Lipomatous hemangiopericytomas (LHPCs) are rare soft-tissue tumors that are histologically characterized by hemangiopericytomatous vasculature and the presence of mature adipocytes. We present the clinicopathological features of a case of gastric LHPC in a 56-year-old female, along with a literature review. Endoscopy and endoscopic ultrasound showed a submucosal tumor 0.8 cm across in the greatest dimension in the lesser curvature side of the gastric antrum. Grossly, the well-defined mass had a solid and tan-white cut surface admixed with myxoid regions and yellowish areas. Histological examination revealed a submucosal well-circumscribed lesion composed of cellular nodules with the classic appearance of an hemangiopericytoma admixed with clusters and lobules of mature adipocytes. The ill-defined tumor cells had weakly eosinophilic cytoplasm and contained spindled nuclei with occasional small nucleoli. Nuclei atypia and mitoses were absent, and no cellular atypia, necrosis or vascular invasion was observed. Immunohistochemistry showed that the tumor cells were diffusely positive for CD34, CD99, and vimentin and were focally reactive for bcl-2. This is the first known report of an LHPC in the stomach. The patient was followed for 12 mo without any evidence of metastasis or recurrence.
Lipomatous hemangiopericytoma; Hemangiopericytoma; Solitary fibrous tumor; Stomach; Immunohistochemistry
A 70-year-old woman was admitted to our department with epigastric discomfort and nausea over the duration of 1 month. An esophagogastroduodenoscopy showed the presence of a 1.0×1.0 cm-sized flat lesion with central ulceration at the greater curvature side of the antrum. A biopsy demonstrated the presence of an adenocarcinoma of well differentiated, intestinal type in the stomach. Endoscopic submucosal dissection was done and the diagnosis of a composite neuroendocrine carcinoma with an adenocarcinoma of the stomach was confirmed. We report a case of a gastric composite tumor with an adenocarcinoma and neuroendocrine carcinoma confirmed by endoscopic submucosal dissection with a review of the literature.
Composite tumor; Adenocarcinoma; Carcinoma, neuroendocrine
Immunocytochemical stains for three epithelial cell markers--keratin, epithelial membrane antigen (EMA) and carcinoembryonic antigen (CEA)--have been examined on paraffin-embedded material from 14 patients with nasopharyngeal carcinoma (NPC). Tumour cells staining positively for keratin were found in all cases and for EMA in eight; two tumours contained CEA-positive cells. Seven cases of Hodgkin's disease and 24 non-Hodgkin's lymphomas were uniformly negative. Keratin is the most reliable epithelial marker for identifying NPC and excluding lymphoma. The regular finding of stainable keratin in non-keratinising and anaplastic NPC supports the view that NPC is a homogeneous group exhibiting variable degrees of squamous differentiation.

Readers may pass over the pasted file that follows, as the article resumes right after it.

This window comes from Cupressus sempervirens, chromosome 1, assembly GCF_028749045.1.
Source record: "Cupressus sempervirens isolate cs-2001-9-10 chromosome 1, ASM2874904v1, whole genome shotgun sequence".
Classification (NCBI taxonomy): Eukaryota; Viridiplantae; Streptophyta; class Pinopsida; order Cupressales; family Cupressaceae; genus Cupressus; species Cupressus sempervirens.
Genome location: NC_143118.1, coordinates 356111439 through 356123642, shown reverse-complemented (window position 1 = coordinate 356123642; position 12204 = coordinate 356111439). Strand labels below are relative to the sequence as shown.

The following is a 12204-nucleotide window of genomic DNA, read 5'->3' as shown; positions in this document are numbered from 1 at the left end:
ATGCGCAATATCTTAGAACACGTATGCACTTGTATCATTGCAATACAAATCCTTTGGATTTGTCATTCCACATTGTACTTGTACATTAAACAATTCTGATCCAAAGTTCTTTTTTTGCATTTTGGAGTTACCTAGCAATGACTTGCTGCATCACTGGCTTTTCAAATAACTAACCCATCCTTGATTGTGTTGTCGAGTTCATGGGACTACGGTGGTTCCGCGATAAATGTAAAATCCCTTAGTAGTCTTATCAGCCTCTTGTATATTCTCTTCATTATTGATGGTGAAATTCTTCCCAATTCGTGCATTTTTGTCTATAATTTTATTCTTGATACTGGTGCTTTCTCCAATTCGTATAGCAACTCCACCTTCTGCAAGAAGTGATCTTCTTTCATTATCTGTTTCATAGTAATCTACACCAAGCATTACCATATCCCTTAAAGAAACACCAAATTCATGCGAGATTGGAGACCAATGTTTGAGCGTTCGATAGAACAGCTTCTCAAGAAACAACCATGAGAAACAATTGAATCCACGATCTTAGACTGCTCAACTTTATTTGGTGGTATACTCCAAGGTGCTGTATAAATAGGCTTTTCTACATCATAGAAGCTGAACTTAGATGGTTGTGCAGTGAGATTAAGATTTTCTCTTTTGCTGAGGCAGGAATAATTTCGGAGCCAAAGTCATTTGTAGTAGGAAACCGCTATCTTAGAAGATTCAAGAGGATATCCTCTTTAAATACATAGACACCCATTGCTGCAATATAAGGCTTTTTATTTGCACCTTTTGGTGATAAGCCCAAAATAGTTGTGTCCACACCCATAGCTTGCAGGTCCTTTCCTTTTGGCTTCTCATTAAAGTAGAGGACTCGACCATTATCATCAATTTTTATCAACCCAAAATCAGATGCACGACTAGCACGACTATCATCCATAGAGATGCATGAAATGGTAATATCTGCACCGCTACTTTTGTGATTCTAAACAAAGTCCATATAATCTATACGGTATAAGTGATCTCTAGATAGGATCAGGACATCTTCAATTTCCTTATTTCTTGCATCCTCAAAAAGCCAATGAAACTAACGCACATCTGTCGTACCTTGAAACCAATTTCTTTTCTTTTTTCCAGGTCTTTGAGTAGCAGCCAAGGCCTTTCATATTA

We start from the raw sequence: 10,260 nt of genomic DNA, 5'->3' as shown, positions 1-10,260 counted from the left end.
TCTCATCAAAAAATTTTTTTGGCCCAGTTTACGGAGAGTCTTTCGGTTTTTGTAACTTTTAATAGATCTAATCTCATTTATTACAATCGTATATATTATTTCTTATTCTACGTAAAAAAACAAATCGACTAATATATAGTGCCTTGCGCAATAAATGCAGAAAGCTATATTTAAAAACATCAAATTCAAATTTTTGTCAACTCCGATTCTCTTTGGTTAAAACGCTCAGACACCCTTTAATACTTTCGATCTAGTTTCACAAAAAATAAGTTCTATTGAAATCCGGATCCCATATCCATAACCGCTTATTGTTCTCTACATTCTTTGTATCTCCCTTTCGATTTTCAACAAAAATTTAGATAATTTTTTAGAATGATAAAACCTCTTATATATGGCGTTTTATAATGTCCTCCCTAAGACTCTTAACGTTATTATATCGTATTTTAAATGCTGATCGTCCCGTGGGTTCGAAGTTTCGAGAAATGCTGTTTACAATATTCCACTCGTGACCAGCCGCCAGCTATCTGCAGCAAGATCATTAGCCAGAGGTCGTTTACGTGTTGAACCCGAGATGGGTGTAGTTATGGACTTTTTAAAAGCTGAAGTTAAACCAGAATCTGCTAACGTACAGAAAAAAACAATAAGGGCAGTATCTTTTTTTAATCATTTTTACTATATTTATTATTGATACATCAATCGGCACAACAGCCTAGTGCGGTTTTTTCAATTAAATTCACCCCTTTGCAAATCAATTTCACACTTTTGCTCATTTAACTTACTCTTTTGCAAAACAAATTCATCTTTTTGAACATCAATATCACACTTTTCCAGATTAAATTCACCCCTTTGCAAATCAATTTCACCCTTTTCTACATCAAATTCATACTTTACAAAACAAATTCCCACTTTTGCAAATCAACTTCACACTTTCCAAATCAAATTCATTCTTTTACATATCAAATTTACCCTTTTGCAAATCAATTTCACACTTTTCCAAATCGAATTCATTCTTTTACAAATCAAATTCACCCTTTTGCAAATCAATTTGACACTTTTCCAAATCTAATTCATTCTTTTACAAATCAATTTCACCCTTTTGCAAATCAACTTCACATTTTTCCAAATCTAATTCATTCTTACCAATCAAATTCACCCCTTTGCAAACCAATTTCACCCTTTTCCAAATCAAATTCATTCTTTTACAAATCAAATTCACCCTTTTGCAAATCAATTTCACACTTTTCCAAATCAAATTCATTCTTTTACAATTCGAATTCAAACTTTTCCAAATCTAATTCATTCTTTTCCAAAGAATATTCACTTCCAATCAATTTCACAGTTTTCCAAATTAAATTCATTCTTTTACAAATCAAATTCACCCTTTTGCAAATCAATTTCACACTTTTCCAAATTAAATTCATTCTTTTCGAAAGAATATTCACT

Primary bone lymphoma (PBL) is a relatively uncommon entity. However, involvement of the cranial vault is an unusual manifestation of aggressive non-Hodgkin’s lymphoma. We report the case of a 42-year old immunocompetent woman who presented with an enlarging mass involving the right parietal bone. Magnetic resonance imaging (MRI) of the brain revealed an expansive tumor that affects the right parietal bone. Computed tomographic (CT) scans of the abdomen, chest and pelvis were negative for lymphadenopathy or organomegaly. Biopsy of the mass showed diffuse large B-cell non-Hodgkin’s lymphoma confirmed by immunohistochemical study. The patient had a complete response after 4 cycles of chemotherapy followed by external beam radiotherapy. After a follow-up of more than 9 months the patient is still in good local control without distant metastasis. The aim of our work is to report a case of Primary bone lymphoma of the cranial vault with good response to treatment combining sequential chemotherapy and radiotherapy.
B-Cell lymphoma; primary bone lymphoma; extranodal lymphoma; cranial vault
Lymphoma-associated hemophagocytic syndrome (LAHS) occurs in mostly extra nodal non-Hodgkin's lymphoma. LAHS arising from gastrointestinal lymphoma has never been reported. Here we report a case of gastric T-cell lymphoma-associated hemophagocytic syndrome.
A 51-year-old woman presented with pain, redness of breasts, fever and hematemesis. Hematological examination revealed anemia. Gastroscopy revealed small bleeding ulcers in the stomach and the computed tomography scan showed liver tumor. She underwent total gastrectomy for gastrointestinal bleeding and the histopathology revealed gastric T-cell lymphoma. She continued to bleed from the anastomosis and died on the 8th postoperative day. Autopsy revealed it to be a LAHS.
If Hemophagocytic syndrome (HPS) occurs in lymphoma of the gastrointestinal tract, bleeding from the primary lesion might be uncontrollable. Early diagnosis and appropriate treatment are needed for long-term survival.